The fallout from the latest, greatest Miami Marlins firesale continues, with today’s prevailing opinion being that not only has owner Jeffrey Loria salted the earth for ever developing a fan base for his team, but that he may have hosed other owners seeking public help for new stadiums as well. In particular, the Tampa Bay Rays are hosed:
In the years to come, as the Rays’ stadium debates get louder and more profane, you will hear all about Loria’s betrayal. You will be reminded that Loria, too, talked about how his team needed the new revenue streams of a new stadium to compete. You will then be reminded that he couldn’t wait to trade his biggest contracts so soon afterward. You will hear a new stadium comes with the implied promise of better days ahead.
The A’s ownership group headed by Lew Wolff ought to remember these dizzying numbers— ’cause they can be sure that city councils in Fremont, Sacramento, San Jose, or anywhere else they try to pitch a taxpayer-financed stadium are going to be plenty aware of the bait-and-switch pulled off in Miami.
What’s happened in Miami is just the latest (and most gaudy) example of how pro sports owners fleece the public. But it ought to be the last.
Whether it’s cities cutting social services to pay off stadium debt (Cincinnati), cities building new stadiums for teams they don’t have (Kansas City), cities breaking leases to tear down beloved stadiums for owners demanding new ones (Denver), cities tearing down historic ballparks (Detroit, St. Louis and many others) or cities funding stadiums because politicians voted against the will of the public (countless cities), the public always ends up paying more than it receives. And, as the case of Miami illustrates, pro sports owners couldn’t care less.
We all must agree to never, ever finance a pro sports stadium again.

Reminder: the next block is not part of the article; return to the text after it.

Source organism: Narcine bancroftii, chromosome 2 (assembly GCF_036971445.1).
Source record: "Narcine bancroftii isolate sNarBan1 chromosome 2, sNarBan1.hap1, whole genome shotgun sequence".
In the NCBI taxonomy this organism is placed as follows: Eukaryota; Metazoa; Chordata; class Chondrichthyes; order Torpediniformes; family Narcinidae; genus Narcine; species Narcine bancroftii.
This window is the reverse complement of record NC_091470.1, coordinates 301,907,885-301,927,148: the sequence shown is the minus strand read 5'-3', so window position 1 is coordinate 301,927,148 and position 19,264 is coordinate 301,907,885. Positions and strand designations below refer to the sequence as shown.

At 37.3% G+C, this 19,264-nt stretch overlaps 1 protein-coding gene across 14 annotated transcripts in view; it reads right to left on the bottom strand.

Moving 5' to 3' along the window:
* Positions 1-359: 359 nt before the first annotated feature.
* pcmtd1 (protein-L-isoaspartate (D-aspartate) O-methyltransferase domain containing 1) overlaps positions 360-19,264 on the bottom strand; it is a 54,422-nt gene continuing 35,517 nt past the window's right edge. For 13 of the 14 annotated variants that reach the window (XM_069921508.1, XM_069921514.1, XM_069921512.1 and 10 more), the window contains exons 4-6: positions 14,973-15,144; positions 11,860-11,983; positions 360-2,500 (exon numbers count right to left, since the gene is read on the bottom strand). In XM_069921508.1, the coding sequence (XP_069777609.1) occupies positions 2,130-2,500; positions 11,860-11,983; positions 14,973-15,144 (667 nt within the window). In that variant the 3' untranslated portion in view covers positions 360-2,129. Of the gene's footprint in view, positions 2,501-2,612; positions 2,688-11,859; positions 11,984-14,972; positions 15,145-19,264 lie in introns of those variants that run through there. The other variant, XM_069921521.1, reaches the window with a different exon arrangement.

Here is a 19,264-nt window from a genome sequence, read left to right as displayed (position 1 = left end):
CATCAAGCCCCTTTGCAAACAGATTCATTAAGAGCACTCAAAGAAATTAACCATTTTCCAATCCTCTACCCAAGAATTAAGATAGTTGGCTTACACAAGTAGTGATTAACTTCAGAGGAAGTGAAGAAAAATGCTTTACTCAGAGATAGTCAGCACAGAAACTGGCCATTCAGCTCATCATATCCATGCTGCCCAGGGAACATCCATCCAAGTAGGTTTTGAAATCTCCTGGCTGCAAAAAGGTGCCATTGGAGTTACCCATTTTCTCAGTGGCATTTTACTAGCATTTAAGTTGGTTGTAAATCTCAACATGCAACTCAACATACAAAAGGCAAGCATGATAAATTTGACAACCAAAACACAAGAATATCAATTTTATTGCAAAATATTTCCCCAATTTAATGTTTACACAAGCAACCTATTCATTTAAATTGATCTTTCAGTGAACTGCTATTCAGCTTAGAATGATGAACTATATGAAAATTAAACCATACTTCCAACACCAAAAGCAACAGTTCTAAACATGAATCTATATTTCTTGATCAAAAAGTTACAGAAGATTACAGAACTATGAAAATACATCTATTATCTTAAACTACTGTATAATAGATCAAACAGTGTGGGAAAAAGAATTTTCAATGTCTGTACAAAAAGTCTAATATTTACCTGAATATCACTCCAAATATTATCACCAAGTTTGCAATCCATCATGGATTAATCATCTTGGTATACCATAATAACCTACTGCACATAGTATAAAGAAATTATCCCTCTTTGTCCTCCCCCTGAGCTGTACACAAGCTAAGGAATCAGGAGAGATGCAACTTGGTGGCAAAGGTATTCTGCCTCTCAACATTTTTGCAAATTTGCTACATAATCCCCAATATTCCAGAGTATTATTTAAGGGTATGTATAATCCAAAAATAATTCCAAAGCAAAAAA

It’s a fine argument, but I’m not so sure The Loria Betrayal changes things all that much, given that 1) plenty of other teams have gotten new stadiums and then continued to pinch pennies on payroll (Pittsburgh Pirates, anyone?), and 2) other owners can legitimately utilize the “Unlike Jeffrey Loria, I am not Satan incarnate” defense. Still, if you’re Stuart Sternberg or Lew Wolff, today probably isn’t the best day to call your local legislator and complain about how your team can’t win ballgames because it doesn’t have a new ballpark.
And speaking of people having bad days, here’s Marlins president David Samson (who for the record is Loria’s stepson, not his son-in-law, something many outlets still get wrong) answering a question from a local radio sports talk host about WTF he was thinking in trading half his roster for a bucket of balls:
What it looks like is you got a new stadium, you got your deal and you pulled the equivalent of like a Ponzi Scheme where a year after spending it you have sold everybody a sham? You say what to those people?
“What I say to them is we spent it wrong. It showed with everything off the field and on the field. I don’t blame more fans for not coming out because who wants to see 93 losses. The fact is we think we have a young team now that may be hungrier and should win more. The difference in Montreal, there was no ballpark, there was no future. There is a long term future for baseball in Miami. That’s what the ballpark has always been about was making sure an All Star game can come to Miami, making sure that generations will see baseball. There are going to be losing seasons over the course of the years. You just want to try to curb it with as few as possible and in our opinion we were having too many in a row.”
So in short, the team sucked last year, and by trading the guys who sucked the least (and oh, by the way, earned the most), the team will suck less now because it’s “hungrier.” It’s always possible that some of the little-known minor leaguers the Marlins got in return from the Blue Jays will turn into stars (or more possibly, serviceable major leaguers), but more likely they’ll turn into something like this.
I will give Samson one thing: Generations of Miamians will continue to see professional baseball. When the visiting team takes the field, anyway.